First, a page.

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Brown alums have lowest median salaries in Ivy League

New federal tool College Scorecard also reveals gender wage gap among Brown grads

Senior Staff Writer
Friday, September 25, 2015

Brown attendees who received federal financial aid have the lowest median earnings in the Ivy League 10 years after entering the University, and female Brown attendees make almost $20,000 less on average than their male counterparts, according to College Scorecard.

College Scorecard, a new federal tool launched by President Obama, seeks to educate Americans on the value of thousands of colleges nationwide through statistics on topics including financial aid, graduation rates and alumni salaries.

College Scorecard shows that Brown students who were on federal financial aid earn a median salary of $59,700 10 years after matriculating to the University. Though well above the national average of $34,343, Brown attendees’ median earnings are the lowest in the Ivy League. Harvard tops the list at $87,200, while Yale places seventh at $66,000.

Relatively lower earnings after leaving Brown can be attributed to the types of jobs to which many Brunonians gravitate. A look at the job distribution for the class of 2014 at Ivy League schools shows that a smaller share of Brown alums entered finance and consulting — two typically high-paying industries.

In a survey by the Center for Careers and Life After Brown, 21 percent of Brown’s class of 2014 reported being employed in either finance or consulting. This figure is noticeably lower than the 41 percent of Penn attendees and 37 percent of Cornell attendees who work in these areas. Cornell alums who entered finance earned a mean salary of $66,981, while those who went into consulting made around $62,790.

But a significantly higher percentage of Brown alums choose to work in the non-profit sector. “Some of our information on recent alumni suggests that, in comparison to our peers, Brown graduates are more likely to work in the non-profit sector, which could be another part of the explanation,” wrote Tracy Barnes, director of institutional research, in an email to The Herald. “This is even more often the case for the graduates who were recipients of Pell Grants.”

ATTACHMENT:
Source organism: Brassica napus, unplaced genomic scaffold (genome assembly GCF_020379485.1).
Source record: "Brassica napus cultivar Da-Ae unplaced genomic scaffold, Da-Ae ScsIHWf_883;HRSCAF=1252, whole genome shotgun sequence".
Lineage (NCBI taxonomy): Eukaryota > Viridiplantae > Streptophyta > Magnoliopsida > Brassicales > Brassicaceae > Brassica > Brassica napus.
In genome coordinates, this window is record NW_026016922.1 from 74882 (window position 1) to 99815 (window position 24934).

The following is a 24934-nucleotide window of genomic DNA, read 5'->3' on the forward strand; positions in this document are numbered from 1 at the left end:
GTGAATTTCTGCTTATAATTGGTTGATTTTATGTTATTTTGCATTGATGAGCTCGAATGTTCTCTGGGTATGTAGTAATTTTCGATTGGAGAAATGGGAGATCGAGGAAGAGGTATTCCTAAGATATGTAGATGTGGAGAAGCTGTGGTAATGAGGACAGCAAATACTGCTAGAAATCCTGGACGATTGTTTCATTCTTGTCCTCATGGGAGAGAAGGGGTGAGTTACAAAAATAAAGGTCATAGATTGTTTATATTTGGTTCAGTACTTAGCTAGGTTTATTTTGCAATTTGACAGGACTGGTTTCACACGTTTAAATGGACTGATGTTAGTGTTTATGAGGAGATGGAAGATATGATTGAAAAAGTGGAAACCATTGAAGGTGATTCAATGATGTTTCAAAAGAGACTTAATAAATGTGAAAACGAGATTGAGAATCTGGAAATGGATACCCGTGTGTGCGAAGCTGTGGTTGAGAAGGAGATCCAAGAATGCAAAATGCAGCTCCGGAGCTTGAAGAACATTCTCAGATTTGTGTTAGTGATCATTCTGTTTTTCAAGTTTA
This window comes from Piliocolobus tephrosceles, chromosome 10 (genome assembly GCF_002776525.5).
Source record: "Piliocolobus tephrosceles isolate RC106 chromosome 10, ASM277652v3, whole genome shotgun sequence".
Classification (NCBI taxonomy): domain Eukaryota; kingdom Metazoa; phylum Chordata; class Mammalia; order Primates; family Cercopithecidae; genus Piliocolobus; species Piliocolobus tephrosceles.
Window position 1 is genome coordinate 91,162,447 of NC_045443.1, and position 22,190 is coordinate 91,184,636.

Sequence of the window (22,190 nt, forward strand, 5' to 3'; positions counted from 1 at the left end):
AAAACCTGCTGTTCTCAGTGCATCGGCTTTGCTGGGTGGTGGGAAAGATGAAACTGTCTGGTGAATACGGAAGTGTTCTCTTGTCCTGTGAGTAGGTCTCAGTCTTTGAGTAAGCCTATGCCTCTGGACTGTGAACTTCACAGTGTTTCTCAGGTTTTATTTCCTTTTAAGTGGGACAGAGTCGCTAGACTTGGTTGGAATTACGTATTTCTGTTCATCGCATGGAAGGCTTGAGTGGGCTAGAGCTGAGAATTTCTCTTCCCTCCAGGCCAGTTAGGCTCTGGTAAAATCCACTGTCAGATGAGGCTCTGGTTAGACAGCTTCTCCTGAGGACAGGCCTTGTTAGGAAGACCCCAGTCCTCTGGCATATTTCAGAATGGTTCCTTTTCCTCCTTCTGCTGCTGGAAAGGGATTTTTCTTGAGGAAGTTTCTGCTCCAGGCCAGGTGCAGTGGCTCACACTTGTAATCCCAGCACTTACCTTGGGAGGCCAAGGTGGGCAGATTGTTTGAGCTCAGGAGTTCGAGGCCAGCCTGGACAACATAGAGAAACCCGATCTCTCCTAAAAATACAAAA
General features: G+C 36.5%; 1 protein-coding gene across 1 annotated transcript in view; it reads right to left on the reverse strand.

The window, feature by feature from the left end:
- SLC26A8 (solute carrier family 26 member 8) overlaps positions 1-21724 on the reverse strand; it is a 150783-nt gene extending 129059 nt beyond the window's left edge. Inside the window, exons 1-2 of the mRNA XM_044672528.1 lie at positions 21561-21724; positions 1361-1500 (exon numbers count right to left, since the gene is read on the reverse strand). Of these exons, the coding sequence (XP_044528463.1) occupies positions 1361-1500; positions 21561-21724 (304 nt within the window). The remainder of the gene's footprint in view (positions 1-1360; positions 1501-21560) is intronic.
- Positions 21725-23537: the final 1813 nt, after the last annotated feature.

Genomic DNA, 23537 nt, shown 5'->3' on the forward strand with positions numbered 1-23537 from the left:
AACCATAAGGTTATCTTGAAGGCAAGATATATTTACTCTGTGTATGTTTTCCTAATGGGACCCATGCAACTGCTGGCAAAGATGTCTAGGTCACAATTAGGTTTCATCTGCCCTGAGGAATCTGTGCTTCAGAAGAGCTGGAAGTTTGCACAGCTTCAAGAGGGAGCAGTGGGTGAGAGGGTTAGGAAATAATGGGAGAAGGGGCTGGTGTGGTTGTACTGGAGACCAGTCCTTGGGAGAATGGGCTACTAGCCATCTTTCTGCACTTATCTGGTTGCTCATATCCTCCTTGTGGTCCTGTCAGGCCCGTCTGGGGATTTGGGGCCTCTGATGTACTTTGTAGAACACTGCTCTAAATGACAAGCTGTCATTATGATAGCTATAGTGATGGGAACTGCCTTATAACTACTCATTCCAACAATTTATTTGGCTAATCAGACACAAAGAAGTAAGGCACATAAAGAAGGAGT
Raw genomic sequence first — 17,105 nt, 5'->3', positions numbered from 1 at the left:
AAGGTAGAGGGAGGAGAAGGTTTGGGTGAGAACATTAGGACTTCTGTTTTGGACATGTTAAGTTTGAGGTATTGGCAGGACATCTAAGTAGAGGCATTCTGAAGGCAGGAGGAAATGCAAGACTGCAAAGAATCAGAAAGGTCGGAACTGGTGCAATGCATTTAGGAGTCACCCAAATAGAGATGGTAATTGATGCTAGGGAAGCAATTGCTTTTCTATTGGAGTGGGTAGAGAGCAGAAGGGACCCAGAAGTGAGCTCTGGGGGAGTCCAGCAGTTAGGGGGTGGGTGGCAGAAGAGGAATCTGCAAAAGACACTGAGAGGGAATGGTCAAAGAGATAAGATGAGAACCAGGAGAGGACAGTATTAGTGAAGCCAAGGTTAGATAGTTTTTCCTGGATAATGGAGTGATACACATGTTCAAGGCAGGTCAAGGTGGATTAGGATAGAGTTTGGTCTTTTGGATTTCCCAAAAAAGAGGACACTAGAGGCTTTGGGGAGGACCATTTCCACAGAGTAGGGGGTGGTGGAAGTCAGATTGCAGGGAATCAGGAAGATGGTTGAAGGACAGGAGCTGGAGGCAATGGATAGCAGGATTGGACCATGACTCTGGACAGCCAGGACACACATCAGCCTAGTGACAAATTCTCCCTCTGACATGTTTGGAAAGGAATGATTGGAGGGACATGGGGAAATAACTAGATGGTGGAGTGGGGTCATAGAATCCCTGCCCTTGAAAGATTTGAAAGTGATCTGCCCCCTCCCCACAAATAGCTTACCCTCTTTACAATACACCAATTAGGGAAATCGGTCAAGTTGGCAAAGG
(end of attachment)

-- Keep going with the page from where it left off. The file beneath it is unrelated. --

Approximately 30 percent of Pell Grant recipients and 21 percent of non-Pell Grant recipients work at nonprofits after graduation, Barnes wrote. As College Scorecard only takes into account the median earnings of students who received financial aid, a high percentage of Pell Grant recipients choosing to work in nonprofits greatly affects the overall number reported on a university’s profile.

“I love that our students are passionate about helping people, helping communities or just doing something that’s for the greater good,” said Matthew Donato, director of CareerLAB, adding that CareerLAB programs such as “Careers in the Common Good” provide resources and access to alums for students exploring careers in nonprofit organizations. “It’s really great that our students want to take the super strong education that they get here and apply it to fixing problems in a very direct way.”